I was frustrated with Tim Keller following my exchange with him about textual criticism of the Bible in university classes.
However, in this post from April, scholar Peter Enns talks about the need for evangelicals (generalized) to re-evaluate how they read the Bible.
(I know — the post appeared in April. But my despair about American Christianity steers me from reading blogs that might deepen my despair. One must guard against crippling depression if one is to provide for a family. One can only meditate upon The Sickness Unto Death so many times.)
I’m sure some readers will miss the overlap between the two posts, but at least to my way of thinking, how someone reads an authoritative text, and how someone applies that authoritative text, equally sit at the center of Enns’ post and my post.
However, I don’t approach all this from seminary training.
I speak from 40 years of Christian faith and doubt,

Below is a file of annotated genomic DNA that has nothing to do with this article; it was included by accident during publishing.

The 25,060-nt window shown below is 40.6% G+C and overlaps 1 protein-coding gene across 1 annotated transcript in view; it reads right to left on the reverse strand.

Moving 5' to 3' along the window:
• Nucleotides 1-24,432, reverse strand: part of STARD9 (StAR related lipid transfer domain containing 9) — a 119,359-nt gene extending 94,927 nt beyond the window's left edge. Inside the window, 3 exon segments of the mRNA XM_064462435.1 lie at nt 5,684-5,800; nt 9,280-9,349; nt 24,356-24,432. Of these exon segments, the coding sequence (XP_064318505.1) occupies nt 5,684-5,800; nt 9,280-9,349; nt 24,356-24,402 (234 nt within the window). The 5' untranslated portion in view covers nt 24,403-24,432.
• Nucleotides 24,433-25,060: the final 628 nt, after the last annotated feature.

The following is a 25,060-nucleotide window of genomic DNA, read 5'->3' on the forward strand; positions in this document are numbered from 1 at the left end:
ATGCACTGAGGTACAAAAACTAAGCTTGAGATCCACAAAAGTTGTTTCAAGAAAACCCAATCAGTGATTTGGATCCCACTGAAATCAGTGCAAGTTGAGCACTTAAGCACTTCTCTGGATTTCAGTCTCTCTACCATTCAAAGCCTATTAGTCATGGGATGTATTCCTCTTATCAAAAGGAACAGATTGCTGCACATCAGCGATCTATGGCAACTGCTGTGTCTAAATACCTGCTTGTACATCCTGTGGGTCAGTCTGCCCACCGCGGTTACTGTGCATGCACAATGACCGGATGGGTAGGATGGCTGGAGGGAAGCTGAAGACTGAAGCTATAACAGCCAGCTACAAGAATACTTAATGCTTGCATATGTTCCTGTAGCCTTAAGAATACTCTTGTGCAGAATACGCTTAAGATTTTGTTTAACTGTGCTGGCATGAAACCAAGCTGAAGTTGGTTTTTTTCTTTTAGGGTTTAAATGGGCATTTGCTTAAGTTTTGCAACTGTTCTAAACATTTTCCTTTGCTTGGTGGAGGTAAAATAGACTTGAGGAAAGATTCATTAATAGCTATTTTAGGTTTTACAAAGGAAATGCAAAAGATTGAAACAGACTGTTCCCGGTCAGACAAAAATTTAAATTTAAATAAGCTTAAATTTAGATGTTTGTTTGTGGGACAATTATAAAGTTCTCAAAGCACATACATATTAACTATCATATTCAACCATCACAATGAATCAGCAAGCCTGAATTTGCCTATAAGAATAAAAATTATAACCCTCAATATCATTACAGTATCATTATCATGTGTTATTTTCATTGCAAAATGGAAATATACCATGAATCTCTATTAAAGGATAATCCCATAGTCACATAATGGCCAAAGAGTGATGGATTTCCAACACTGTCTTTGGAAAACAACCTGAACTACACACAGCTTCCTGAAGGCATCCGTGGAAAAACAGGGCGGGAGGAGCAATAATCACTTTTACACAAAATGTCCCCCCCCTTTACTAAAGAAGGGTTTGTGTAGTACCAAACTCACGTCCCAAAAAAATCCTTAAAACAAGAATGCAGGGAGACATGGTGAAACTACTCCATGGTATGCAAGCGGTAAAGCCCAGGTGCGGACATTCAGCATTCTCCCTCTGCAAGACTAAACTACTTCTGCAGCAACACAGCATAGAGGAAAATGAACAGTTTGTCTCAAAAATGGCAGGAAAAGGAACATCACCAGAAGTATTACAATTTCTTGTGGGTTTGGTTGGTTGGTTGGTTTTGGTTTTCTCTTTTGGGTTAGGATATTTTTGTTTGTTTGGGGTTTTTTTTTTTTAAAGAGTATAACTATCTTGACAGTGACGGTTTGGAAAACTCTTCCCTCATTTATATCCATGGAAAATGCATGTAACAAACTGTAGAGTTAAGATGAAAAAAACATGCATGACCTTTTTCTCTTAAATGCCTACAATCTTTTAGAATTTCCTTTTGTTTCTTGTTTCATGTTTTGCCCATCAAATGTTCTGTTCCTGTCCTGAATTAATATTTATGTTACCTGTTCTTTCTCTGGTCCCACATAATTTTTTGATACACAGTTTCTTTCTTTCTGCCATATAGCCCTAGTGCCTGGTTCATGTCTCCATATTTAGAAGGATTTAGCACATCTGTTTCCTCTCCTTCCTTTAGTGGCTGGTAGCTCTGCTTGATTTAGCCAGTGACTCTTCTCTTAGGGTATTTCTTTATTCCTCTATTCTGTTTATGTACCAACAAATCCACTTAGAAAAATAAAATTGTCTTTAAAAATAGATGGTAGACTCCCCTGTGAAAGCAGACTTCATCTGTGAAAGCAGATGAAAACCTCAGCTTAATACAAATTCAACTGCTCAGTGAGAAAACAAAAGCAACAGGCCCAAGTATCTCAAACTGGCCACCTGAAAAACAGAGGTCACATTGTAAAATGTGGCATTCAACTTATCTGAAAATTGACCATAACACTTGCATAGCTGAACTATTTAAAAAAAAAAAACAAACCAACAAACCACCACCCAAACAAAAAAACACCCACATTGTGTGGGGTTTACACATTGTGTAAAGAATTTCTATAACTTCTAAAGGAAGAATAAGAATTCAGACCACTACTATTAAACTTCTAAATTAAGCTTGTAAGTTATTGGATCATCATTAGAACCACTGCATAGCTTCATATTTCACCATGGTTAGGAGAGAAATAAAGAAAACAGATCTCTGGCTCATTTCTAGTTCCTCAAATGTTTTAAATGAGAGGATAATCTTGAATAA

4 Christian schools (kindergarten through 12th grade) of various affiliations,
6 churches of various evangelical and charismatic and mainline associations,
Intervarsity Christian Fellowship small group leader training,
Small group student leadership for NCSU’s IVCF,
Summit Ministries Worldview Camp,
A full term at L’Abri Fellowship in Greatham, England,
10 years in a formerly Knight Ridder-owned newspaper newsroom,
3 years of owning and operating a coffeehouse-used bookstore-performance space,
and now 5 years of teaching in a state university.
But, hey, everyone can show me the abstract mathematical reasons why my previous concerns and warnings were wrongheaded.
In the above-linked post, Enns uses the familiar metaphors of ear to the ground and finger on the pulse to describe Keller’s sensitive awareness of evangelical culture.
Here’s another metaphor for the evangelical situation: You can have complete awareness of what’s going on in your house, you can know it like the back of your hand, you can master interior decorating and all kinds of home repair, and still miss the approaching EF-5 tornado.